Most wounds need to be cleaned out, some even scrubbed if embedded with gravel and minute road grit. You could waste a lot of water trying to direct a large stream onto a wound. You could waste equal time hoping that a light flow will be strong enough to wash debris away. How many of us even know that the little syringe in the first aid kit is a wound irrigator anyway? Here's where a plastic storage bag comes to the rescue.
I carry storage bags along for myriad uses. Once partially filled with sterile water (when available or timely to process), the plastic bag can be compressed and carefully punctured near a lower corner to produce a steady, concentrated stream of water that can be accurately directed at an open wound. I keep small compresses and bandages in a plastic bag so as to have it always handy.
Sometimes our first aid kits just don't have a specific treatment – how many different medicines or ointments can you carry? Take insect stings. There are many bite treatments on the market – but what works for bees may not even work for wasps. A cool compress of mud will oftentimes ease the pain and swelling of such bites. Bee venom is acidic; wasps are alkaline. Use a paste of baking soda for the bees, and vinegar or lemon juice for wasps.
Securing a broken leg with canoe paddles, branches, or other rigid supports are pretty commonplace treatments for such injuries. Don't overlook a folded panel cut from a PFD in time of need. Maybe a panel from a backpack would work when doubled over. If you have the luxury of several sizes of SAM splints you may be covered. Perhaps you might carry one larger one that can be cut down for smaller appendage size breaks? Even larger charts can be folded over to make a rigid sleeve. That triangle bandage comes in handy as a sling, too.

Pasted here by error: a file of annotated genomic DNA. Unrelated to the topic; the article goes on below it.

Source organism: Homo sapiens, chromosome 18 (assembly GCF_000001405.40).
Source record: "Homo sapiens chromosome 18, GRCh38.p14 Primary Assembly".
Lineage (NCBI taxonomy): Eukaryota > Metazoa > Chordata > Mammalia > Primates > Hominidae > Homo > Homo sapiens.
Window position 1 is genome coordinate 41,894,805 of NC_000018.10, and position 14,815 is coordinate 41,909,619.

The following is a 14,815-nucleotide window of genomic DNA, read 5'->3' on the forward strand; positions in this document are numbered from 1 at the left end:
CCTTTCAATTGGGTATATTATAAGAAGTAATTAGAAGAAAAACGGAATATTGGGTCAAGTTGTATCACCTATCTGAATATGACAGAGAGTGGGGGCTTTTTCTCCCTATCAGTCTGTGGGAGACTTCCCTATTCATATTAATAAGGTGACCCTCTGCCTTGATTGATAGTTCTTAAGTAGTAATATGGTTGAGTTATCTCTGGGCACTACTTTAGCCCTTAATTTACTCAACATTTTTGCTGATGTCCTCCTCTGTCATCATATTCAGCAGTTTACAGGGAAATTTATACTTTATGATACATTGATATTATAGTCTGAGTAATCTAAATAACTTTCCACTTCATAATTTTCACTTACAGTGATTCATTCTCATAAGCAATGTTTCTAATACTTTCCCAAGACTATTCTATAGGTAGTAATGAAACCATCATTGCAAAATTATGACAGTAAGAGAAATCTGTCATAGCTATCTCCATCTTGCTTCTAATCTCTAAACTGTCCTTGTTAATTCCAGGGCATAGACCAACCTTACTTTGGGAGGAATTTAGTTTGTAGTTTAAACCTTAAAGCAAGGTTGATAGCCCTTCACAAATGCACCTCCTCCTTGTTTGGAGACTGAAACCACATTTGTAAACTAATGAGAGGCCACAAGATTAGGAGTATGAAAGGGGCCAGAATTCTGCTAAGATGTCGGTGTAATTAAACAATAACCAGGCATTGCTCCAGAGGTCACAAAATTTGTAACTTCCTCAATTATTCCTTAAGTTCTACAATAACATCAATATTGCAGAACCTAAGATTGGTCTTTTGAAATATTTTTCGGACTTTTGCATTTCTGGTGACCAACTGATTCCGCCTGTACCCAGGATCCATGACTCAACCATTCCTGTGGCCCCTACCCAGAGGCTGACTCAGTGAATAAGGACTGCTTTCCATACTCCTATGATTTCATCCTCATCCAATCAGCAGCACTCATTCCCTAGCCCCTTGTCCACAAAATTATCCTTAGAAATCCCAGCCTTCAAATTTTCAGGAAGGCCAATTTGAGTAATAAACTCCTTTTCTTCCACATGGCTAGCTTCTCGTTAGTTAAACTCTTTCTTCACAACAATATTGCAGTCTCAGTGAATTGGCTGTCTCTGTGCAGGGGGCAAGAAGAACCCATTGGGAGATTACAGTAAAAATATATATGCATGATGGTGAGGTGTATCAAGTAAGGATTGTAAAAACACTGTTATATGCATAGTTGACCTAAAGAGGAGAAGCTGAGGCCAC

One of the best places to find emergency first aid items is within kitchen/cooking supplies. Besides the baking soda/lemon juice for stings mentioned above, meat tenderizer is said to help minimize the itch of many insect bites. Think about a pinch of table salt added to the water to be offered to someone being treated for heat exhaustion. Ancient remedies for warding off infection were the applications of sugar or honey to open wounds.
Mother Nature has been offering natural medications in her garden since the beginning of time. Learning some of the more common remedies (for many of the more common ailments) can only make you even more first responder savvy. The hardest part is learning to identify these plants. It can help if you are also learning the ones to avoid at the same time. Ironically, a plant whose sticky juice counters the irritation of poison ivy – called jewelweed – happens to grow in the same general vicinity as the evil ivy.
Other plants whose medicinal qualities are legend (at least among backwoods people and many native Americans) include:
It may make sense to carry a plant guide in your first aid kit. (Hint: If the second part of the Latin name for a plant is listed as "officinale" as in Taraxacum officinale (dandelions) it means this plant was at one time officially considered a medicinal remedy for several ailments).
Clearly first aid is a complex system of treatments that require knowledge of symptoms, affects and remedies that can't be adequately covered in a short article. If you are serious about enjoying the outdoors responsibly, make it a point of taking a wilderness first aid course, or First Responder training. There are many good first aid instruction manuals out there as well as reference books on natural treatments and remedies. Take the time to be a knowledgeable outdoors person.
Tom Watson is an avid sea kayaker and freelance writer. Most of the first aid tips in this article come from Tom’s book entitled "How to Think Like A Survivor" available on Amazon.com. His other book, "Kids Gone Paddlin" is also available on Amazon.com.